show image

Mishcon challenges anti tax-evasion measures

A balance must be struck between transparency and an individual’s right to privacy, writes Anna Gaston

Earlier this year, inboxes were inundated with privacy policy emails citing the dreaded GDPR. As the dust should by now have settled, I am sure that most people are now entirely confident that all of their personal data is held in a virtual and veritable Fort Knox. We are, no doubt, secure in the knowledge that all manner of private companies and web services that we use care about our right to privacy.

It is interesting that this increased privacy drive should come at a time when governmental and public expectations of transparency are so high.

Over the last few years the UK government has introduced a number of transparency initiatives seeking to shine a light on who owns what in the UK – and in some cases overseas.

Most people will be familiar with the Common Reporting Standard (CRS), which provides for the disclosure of information between HMRC and relevant overseas authorities. In addition The People with Significant Control register (PSC) and the Beneficial Ownership of Land register (which will become operational in 2021) provide that the true owners of a UK company or UK land should be published for all to see, alongside the value of the property (already publicly available from the Land Registry).

The ostensible – and entirely laudable – intention behind this transparency drive is to reduce opportunity for individuals to hide assets from tax authorities. However, many question where the line should be drawn and argue that the quest for complete transparency is nothing more than a licence for nosiness.  There are many proper reasons why tax paying and law abiding citizens might wish to keep their affairs private – particularly their home addresses.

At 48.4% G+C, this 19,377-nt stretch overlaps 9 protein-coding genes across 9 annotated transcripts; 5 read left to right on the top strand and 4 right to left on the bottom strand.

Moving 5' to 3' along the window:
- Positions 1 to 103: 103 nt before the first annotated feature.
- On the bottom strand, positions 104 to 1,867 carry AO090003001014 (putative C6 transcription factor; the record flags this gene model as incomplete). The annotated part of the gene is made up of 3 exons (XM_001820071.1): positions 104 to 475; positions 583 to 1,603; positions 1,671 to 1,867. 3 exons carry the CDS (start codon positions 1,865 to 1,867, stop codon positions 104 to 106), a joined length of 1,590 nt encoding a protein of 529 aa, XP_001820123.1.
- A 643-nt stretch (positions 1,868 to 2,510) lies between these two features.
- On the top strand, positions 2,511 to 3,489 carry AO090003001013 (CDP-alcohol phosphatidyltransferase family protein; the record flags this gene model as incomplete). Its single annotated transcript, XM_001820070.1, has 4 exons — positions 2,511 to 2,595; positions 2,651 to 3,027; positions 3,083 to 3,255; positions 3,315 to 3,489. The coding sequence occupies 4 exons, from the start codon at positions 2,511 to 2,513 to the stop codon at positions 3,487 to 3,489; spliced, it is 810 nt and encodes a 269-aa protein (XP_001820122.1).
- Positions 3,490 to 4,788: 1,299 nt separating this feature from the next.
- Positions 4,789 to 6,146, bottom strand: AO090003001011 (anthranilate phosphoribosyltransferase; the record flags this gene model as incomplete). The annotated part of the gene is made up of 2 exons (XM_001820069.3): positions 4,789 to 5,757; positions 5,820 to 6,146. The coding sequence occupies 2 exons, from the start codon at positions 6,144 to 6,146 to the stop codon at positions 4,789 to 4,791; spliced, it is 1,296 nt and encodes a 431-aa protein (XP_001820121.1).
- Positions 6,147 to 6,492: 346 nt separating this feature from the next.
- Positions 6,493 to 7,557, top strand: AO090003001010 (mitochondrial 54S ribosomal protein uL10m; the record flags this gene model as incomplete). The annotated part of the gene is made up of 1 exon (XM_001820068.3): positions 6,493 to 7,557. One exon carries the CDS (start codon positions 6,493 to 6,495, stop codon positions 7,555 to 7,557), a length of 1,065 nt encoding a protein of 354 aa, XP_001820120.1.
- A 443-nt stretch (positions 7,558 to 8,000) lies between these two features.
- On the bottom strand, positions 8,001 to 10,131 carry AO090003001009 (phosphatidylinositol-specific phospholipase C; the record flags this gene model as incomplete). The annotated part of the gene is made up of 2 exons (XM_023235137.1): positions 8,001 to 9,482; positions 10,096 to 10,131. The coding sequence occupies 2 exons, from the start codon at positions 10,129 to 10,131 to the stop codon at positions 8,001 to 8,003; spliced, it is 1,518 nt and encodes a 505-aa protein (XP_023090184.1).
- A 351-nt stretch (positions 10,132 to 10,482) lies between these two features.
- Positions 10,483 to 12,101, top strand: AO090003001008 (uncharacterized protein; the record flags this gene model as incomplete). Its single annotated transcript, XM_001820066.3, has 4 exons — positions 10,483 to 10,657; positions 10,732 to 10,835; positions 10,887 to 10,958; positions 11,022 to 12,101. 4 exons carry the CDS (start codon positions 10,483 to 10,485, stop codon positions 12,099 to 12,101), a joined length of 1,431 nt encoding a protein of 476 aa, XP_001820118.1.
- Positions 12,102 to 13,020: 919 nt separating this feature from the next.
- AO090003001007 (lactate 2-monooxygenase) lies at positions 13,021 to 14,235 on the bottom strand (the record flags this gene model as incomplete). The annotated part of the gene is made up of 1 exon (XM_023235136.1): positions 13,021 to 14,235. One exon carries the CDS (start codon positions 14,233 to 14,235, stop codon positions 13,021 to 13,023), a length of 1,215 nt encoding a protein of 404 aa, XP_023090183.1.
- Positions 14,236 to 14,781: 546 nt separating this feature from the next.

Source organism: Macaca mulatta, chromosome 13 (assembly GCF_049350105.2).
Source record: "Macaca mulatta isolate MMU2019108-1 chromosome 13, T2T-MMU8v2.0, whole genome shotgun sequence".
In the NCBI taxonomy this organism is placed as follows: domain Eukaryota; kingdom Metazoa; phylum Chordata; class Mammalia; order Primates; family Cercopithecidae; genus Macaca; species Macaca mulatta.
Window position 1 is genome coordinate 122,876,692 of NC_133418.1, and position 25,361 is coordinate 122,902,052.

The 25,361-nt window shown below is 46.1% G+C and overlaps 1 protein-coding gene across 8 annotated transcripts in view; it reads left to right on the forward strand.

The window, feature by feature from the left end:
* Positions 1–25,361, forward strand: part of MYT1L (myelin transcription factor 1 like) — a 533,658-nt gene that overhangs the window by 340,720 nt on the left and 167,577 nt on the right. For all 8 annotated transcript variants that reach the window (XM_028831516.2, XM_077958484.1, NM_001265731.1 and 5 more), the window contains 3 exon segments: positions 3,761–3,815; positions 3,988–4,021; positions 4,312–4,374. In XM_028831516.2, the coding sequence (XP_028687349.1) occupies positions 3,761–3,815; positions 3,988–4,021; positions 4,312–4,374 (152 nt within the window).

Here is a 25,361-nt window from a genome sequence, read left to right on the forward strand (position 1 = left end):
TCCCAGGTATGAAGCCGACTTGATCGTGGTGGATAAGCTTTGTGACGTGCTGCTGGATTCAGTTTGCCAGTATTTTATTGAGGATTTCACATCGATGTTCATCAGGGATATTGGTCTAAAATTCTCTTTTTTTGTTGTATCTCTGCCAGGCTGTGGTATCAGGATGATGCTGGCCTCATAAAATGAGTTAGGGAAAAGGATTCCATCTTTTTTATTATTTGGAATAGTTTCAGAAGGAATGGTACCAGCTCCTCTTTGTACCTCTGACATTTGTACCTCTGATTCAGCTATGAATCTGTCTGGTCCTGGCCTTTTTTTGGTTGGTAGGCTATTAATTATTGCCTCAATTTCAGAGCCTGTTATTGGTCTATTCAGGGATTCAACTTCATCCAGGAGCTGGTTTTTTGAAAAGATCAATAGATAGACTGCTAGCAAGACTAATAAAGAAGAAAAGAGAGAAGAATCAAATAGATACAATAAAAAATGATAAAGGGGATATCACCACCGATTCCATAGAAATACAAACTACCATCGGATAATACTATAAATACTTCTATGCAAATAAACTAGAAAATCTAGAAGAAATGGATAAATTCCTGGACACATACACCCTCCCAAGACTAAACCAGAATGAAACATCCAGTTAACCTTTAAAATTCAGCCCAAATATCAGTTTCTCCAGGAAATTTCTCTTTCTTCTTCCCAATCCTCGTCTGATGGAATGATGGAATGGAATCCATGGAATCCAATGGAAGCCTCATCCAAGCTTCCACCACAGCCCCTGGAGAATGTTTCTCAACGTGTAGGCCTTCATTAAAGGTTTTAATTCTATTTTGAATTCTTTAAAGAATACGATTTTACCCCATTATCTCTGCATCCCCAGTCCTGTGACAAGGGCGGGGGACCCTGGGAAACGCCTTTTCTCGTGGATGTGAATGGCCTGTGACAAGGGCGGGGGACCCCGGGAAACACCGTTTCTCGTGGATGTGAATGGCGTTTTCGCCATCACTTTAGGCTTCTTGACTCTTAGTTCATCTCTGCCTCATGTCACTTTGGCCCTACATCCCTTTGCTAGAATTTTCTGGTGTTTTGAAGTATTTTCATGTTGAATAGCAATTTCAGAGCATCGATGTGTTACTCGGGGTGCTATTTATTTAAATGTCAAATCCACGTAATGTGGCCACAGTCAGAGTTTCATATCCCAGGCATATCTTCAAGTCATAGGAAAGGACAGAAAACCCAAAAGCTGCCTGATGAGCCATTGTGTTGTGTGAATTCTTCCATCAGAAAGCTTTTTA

It may help to look at Norway: in October of every year, the tax returns of all Norwegian citizens are posted online for all to view. This may seem like a nightmare to many – that not only the tax authorities, but any curious neighbour, journalist, stranger or criminal can find out exactly how much you earn. The benefits of honesty aside, one might wonder why it is necessary for the general public to have access to such information. Surely it is the tax authorities alone who require transparency, and universal access contributes no further to the prevention of tax evasion?

Recently, the law firm Mishcon de Reya confirmed that it has filed a formal complaint with the UK’s Information Commissioner. They argue that the CRS and the beneficial ownership registers infringe data protection rules.

Clearly a balance must be struck between transparency and an individual’s right to privacy. It is up to UK legislation to achieve the balance between honouring privacy and gathering tax and – while it is unclear as to where that balance lies – I wish Mishcon de Reya the best of luck!

Anna Gaston is a senior associate at Maurice Turnor Gardner